Bearing assembly 50 also includes a wiring harness 82 to facilitate electrically coupling strain gage 72 to a bearing monitoring system such as bearing monitoring system 100 (shown in
Memory 108 is intended to represent one or more volatile and/or nonvolatile storage facilities not shown separately that are familiar to those skilled in the art. Examples of such storage facilities often used with computer 106 include solid state memory (e.g., random access memory (RAM), read-only memory (ROM), and flash memory), magnetic storage devices (e.g., floppy disks and hard disks), optical storage devices (e.g., CD-ROM, CD-RW, and DVD), and so forth. Memory 108 may be internal to or external to computer 106. In the exemplary embodiment, data acquisition/control system 102 also includes a recording device 112 such as, but not limited to, a strip chart recorder, a C-scan, and an electronic recorder, electrically coupled to at least one of computer 106 and bearing assembly 50.
For example, as shown in
Accordingly, strain gage 72 and bearing monitoring system 100 facilitate predicting a bearing failure. More specifically, data is continuously collected from bearing assembly 50 utilizing bearing monitoring system 100. The data is then analyzed utilizing an algorithm installed on computer 106 to evaluate the current operational state of bearing assembly 50. In the exemplary embodiment, the data is compared to known data, i.e. a bearing performance model, to estimate a future date in which bearing assembly 50 may possibly fail. Accordingly, bearing assembly 50 can be repaired or replaced prior to an In Flight Shut Down (IFSD) to facilitate avoiding an Unscheduled Engine Removal (UER).
The bearing assembly described herein can be utilized to facilitate predicting damage to a differential bearing before significant damage occurs. Specifically, a strain gage is coupled to the bearing assembly to facilitate determining current damage to the differential bearing. A bearing monitoring system utilizes the information received from the strain gage to predict damage progression to the bearing such as pitting, peeling, indentation, or smearing. The strain gage described herein is also effective in determining when the lubricant film between the ball and the damaged raceway are creating a metal-to-metal contact since the signature of the bearing is different than the baseline signature.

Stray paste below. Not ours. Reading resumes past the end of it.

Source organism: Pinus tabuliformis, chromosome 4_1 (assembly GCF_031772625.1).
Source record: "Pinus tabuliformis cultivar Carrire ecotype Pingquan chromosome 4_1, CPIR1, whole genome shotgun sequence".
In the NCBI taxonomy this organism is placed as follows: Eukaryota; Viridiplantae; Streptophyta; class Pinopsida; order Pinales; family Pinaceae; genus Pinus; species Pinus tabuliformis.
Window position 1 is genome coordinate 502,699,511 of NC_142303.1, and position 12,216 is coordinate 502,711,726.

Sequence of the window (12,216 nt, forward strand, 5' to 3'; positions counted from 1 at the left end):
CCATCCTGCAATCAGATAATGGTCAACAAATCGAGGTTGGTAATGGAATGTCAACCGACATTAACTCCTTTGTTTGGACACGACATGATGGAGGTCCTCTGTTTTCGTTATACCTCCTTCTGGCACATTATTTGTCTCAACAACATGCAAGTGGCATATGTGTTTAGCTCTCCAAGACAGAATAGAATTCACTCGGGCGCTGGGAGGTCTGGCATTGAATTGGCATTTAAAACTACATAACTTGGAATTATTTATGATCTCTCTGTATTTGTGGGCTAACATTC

The above-described bearing assemblies are cost-effective and highly reliable. The bearing assembly includes an inner race, an outer race, and at least one strain gage that is coupled to the outer race. The strain gage facilitates detecting initial bearing flaws and/or defects that may result in bearing spalling, monitoring bearing damage and/or spall propagation, and/or assessing the overall bearing damage including multi-spall initiations and progression. As a result, the bearing assembly, including the strain gage, facilitates reducing In Flight Shut Downs and/or Unscheduled Engine Removals.
Exemplary embodiments of a bearing assembly are described above in detail. The bearing assembly is not limited to the specific embodiments described herein, but rather, components of each bearing assembly may be utilized independently and separately from other components described herein. Specifically, the strain gage described herein can also be used in combination with a wide variety of bearings in a variety of mechanical systems.
While the invention has been described in terms of various specific embodiments, those skilled in the art will recognize that the invention can be practiced with modification within the spirit and scope of the claims.
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|U.S. Classification||60/772, 384/448, 356/32, 73/862.322, 324/207.19, 340/870.07|
|Cooperative Classification||F16C2360/23, F16C19/52, F01D17/02, F16C2233/00, F16C19/26, F01D25/162|
|European Classification||F16C19/26, F01D25/16B, F16C19/52, F01D17/02|
|Mar 30, 2005||AS||Assignment|
Owner name: GENERAL ELECTRIC COMPANY, NEW YORK
Free format text: ASSIGNMENT OF ASSIGNORS INTEREST;ASSIGNORS:SINGH, ANANT PAL;VIEL, TERRY EUGENE;ASHBY, MALCOLM JOHN;REEL/FRAME:016442/0304
Effective date: 20050325
|Nov 9, 2010||CC||Certificate of correction|
|Mar 14, 2013||FPAY||Fee payment|
Year of fee payment: 4
|Jun 22, 2017||FPAY||Fee payment|
Year of fee payment: 8